In the face of these charges, you’d think that the Architect’s office would be scrambling to change its image. But although some improvements have been made, the office still shrinks from public exposure. “It’s a very demanding facilities-management operation, and there are going to be times when we fall short of our own standards,” says Architect spokesperson Herb Franklin. Although he refuses to discuss union matters or pending litigation, Franklin admits that the office is under fire. “There’s been a change in the context in which the office operates. You now have…regular scrutiny of everything that is done,” he says. But, he adds, “The fact that we’re in the Capitol makes everything a higher profile than it might otherwise be.”

The Architect and his deputies have a big and difficult job, and there will be grumbling employees long after Hantman is simply another portrait on the office wall. But the office’s resistance to change harks back to another era, when Congress winked at the laws it made the rest of the country obey.

“I think he’s treated his employees miserably,” says D.C. Congressional Delegate Eleanor Holmes Norton. “This Architect treats the residents of the District of Columbia approximately the way he treats his own employees, and that’s a low standard indeed. Whereas the imperial Congress has been brought down to size, the imperial Architect still lives.”

Richard Harrison has one more year of working nights. Ever since Lyndon B. Johnson was president, he has cleaned floors and hauled trash in darkened House office buildings. Next year, he’ll retire after 33 years as an Architect of the Capitol employee. He’s no anomaly: Many Architect employees devote their entire careers to the office, all the while referring to other, non-Architect jobs as being “on the outside.”

Like many Architect employees, Harrison says he has been glad to have relatively stable work with decent benefits. Especially compared with the other employment opportunities Harrison faced in 1967, it was a fine job. Ask him about it today, though, and his loyalty fades. “It was good at one time, when you could make things happen,” he says of his job. “It was good when you could come in at night, and [an office] would be all torn up, and we would put it back together.”

Harrison is now a night labor foreman, but he hasn’t found the title to be very empowering. Like many Architect employees, he says the agency is stuck in a time warp relative to both the private sector and the rest of the government.

Morale, Harrison says, is “in the cellar,” because of the lack of communication emanating from the Architect’s office. For example, night laborers can earn close to $1,000 per year less than day laborers, Harrison says. But when they’ve asked for a good reason for the difference, he adds, their boss hasn’t offered one.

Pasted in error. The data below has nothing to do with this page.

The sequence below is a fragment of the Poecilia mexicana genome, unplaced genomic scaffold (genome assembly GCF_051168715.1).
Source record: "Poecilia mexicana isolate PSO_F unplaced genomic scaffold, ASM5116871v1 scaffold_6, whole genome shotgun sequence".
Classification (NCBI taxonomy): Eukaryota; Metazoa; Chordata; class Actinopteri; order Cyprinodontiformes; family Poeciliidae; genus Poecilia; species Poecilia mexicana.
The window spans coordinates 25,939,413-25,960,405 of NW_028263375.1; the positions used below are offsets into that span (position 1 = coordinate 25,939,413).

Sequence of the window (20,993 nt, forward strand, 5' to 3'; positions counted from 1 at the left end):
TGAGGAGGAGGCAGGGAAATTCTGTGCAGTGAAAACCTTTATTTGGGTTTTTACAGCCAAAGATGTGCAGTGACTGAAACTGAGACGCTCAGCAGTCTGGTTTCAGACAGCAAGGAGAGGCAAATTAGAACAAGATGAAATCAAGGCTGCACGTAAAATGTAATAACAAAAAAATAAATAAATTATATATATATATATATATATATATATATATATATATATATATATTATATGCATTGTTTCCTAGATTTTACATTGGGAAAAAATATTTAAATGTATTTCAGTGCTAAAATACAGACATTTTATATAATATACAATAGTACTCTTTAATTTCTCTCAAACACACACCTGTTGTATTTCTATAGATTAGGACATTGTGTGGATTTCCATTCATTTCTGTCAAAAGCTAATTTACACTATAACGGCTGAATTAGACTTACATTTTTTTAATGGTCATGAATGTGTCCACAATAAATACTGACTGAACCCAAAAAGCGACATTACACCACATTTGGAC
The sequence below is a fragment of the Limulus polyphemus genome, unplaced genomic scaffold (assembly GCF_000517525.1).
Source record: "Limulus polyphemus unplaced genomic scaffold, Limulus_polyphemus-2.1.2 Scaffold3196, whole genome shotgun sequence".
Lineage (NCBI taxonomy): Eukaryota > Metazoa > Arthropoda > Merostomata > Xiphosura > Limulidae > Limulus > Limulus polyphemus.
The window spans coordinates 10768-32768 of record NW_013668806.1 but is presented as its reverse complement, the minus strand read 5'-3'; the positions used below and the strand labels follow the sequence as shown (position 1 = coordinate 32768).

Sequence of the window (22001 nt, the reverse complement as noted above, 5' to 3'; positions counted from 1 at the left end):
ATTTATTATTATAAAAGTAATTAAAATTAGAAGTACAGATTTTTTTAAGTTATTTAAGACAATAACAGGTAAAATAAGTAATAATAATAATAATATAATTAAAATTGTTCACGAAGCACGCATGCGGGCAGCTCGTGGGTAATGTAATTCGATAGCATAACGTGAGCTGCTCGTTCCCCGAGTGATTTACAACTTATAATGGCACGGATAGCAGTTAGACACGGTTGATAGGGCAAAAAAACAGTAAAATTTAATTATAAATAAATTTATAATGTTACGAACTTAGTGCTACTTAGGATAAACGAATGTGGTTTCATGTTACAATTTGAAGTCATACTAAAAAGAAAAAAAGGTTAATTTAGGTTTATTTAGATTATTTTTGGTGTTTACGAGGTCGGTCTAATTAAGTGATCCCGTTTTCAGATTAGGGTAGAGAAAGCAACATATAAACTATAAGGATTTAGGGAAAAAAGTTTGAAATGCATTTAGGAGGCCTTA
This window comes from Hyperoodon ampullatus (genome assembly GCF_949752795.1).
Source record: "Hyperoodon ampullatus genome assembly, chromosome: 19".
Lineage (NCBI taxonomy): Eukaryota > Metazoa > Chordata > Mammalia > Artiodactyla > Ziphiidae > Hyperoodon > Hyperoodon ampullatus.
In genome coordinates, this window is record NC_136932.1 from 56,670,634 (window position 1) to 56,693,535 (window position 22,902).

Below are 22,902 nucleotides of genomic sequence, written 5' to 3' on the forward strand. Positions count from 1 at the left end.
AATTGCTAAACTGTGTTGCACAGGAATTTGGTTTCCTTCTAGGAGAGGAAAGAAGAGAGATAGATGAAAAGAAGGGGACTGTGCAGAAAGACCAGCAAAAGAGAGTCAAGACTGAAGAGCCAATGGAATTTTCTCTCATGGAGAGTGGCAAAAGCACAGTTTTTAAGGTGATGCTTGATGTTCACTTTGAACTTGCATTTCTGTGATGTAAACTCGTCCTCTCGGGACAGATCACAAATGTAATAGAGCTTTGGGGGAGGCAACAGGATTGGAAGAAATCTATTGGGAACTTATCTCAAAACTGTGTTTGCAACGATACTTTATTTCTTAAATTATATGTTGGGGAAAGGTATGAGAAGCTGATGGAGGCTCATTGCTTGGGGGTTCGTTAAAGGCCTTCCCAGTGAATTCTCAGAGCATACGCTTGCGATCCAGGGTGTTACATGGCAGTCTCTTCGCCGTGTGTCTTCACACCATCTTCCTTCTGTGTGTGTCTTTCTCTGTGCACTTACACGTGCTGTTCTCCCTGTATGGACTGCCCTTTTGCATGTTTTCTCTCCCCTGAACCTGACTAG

And even in cases where the Architect has offered explanations for labor practices, some employees have little faith in them. Harrison and his fellow workers have complained for years that they’ve had to do the same amount of work as always with a much smaller staff because the Architect has not hired any new laborers in six years. In 1994, there were 78 day laborers and 76 night laborers maintaining the Senate office buildings; today, there are 56 and 57, respectively. Overall, the Architect’s work force has declined by about 20 percent over the last five years, due to budget cuts and efforts to streamline the operation, Franklin says. Although Franklin claims that the workers aren’t asked to do any more work than their private-sector counterparts, the employees point out that no workplaces in America get as much daily attention as congressional offices.

But perhaps the most obvious example of workplace unfairness, critics say, is the way the Architect treats his mostly female custodians, who dust, vacuum, and empty trash in congressional offices. The women complain about being paid less than the mostly male laborers for similar work. Architect officials have defended the pay differential—which comes out to nearly a dollar an hour—by arguing that the laborers do more heavy lifting. Unswayed, the custodians filed a class-action suit against the Architect two years ago (Washington City Paper, “Cleaning the House,” 9/26/97). So far, the two parties have been unable to reach a settlement.

Norton says she’s amazed that the case has gone on so long, regardless of who’s right. “As a former chair of the Equal Employment Opportunity Commission, I can tell you there’s not a major employer in America who would have allowed a simple [Equal Pay Act] suit to go on for more than 10 minutes,” Norton says. “The notion that I am part of the Congress of the United States that gets sued for an equal-pay violation, and two years later he still hasn’t found a way to resolve it, is a personal embarrassment to me.”

Sixty-year-old Hazel Dews is a night custodian on the Senate side and president of the American Federation of State, County and Municipal Employees (AFSCME) Local 626, which began representing Capitol custodians and laborers two years ago. Dews denies that she lifts any less than the laborers—especially now that she cleans an average of 30 rooms a night, up from 19 just five years ago. “It’s like cleaning a whole city block of houses,” Dews says. “Your back hurts; your feet hurt; you’re totally wiped out.” But, she adds, the wage disparity is just a symptom of a larger problem. “More so than the pay is that as workers we’re invisible,” Dews says. Taking their cues from above, supervisors do not take workers’ concerns seriously, she says—which breeds resentment and distrust.

“There is a level of frustration that I think everybody feels,” Hantman concedes. “We’re playing catch-up in a lot of areas.” But his policy of refusing to discuss specific labor concerns with the press and, Dews says, with most employees, doesn’t earn him any sympathy.

“[Hantman] focuses not on the work we do, but he focuses more on saving money,” Harrison says. “It got to a point where you are just busting your head against a wall.”

Two years ago, Harrison got an invitation to go down to Hantman’s office to be awarded his 30-year pin. He didn’t bother.